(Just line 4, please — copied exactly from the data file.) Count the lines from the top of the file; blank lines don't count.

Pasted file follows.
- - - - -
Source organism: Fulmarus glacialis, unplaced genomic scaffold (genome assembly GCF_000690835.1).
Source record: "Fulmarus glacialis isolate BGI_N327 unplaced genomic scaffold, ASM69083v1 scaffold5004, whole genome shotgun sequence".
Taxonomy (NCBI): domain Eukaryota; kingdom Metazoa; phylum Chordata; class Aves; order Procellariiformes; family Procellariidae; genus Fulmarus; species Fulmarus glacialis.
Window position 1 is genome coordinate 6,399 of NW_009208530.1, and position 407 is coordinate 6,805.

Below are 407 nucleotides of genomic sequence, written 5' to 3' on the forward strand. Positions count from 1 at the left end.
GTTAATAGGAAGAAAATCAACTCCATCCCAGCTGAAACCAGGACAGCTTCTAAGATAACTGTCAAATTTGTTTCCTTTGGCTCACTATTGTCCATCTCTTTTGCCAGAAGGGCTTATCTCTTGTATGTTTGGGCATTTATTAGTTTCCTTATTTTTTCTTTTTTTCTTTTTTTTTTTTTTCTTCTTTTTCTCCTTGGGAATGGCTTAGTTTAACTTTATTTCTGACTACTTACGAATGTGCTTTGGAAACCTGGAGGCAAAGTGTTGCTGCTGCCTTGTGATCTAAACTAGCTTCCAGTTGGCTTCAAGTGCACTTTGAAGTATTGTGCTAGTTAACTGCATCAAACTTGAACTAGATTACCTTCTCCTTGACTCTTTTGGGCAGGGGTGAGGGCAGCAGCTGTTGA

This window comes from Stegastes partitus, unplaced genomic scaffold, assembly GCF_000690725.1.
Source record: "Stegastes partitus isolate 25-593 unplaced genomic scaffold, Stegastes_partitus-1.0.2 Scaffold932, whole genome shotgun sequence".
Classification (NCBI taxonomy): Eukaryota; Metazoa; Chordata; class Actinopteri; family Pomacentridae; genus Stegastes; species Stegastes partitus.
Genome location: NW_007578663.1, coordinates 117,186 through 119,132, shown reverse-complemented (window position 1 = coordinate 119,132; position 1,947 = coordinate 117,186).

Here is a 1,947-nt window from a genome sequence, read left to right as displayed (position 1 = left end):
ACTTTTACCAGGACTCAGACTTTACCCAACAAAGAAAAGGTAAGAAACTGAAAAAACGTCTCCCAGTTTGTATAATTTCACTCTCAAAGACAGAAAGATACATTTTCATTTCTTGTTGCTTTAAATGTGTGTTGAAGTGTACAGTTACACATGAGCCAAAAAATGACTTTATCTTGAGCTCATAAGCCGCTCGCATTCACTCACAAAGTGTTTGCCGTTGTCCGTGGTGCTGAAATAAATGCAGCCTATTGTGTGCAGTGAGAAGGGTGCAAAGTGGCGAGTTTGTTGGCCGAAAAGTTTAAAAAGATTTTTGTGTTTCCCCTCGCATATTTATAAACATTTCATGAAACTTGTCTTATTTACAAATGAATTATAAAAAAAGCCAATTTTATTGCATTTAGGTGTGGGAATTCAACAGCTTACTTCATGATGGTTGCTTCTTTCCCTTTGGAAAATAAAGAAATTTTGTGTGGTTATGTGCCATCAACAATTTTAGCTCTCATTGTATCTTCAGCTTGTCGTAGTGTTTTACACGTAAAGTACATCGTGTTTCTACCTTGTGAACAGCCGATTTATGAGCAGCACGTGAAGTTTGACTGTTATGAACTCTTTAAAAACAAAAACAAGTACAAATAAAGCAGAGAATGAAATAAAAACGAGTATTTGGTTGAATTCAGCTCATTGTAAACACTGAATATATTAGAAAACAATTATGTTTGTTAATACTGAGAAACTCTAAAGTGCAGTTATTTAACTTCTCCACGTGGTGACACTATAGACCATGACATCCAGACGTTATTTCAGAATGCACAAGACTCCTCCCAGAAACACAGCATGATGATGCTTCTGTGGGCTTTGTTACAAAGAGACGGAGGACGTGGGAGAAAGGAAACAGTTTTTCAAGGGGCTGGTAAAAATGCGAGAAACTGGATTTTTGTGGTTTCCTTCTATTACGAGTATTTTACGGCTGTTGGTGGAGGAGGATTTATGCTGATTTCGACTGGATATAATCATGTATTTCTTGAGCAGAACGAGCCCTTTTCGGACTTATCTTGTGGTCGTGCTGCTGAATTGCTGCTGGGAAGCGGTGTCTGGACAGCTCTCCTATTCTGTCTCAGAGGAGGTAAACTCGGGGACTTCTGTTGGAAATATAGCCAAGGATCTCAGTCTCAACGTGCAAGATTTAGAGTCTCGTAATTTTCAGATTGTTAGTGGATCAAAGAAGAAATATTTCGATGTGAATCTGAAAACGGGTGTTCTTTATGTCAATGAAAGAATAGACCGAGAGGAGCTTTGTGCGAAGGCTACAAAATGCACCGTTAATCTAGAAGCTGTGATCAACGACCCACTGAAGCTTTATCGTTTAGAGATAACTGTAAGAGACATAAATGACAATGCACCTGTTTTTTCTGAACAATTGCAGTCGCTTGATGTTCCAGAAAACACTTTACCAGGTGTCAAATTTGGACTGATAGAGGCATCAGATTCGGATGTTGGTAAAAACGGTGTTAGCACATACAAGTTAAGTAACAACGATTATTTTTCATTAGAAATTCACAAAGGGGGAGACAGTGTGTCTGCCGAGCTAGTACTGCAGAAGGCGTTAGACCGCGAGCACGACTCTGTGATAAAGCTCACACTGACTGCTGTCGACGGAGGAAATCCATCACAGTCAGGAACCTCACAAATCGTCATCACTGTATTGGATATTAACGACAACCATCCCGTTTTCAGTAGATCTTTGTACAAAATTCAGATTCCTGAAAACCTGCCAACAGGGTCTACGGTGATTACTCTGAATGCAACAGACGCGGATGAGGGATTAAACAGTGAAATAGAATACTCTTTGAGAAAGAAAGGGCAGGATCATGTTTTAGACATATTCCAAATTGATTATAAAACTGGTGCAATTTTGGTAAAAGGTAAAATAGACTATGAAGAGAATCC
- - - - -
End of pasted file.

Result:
Window position 1 is genome coordinate 6,399 of NW_009208530.1, and position 407 is coordinate 6,805.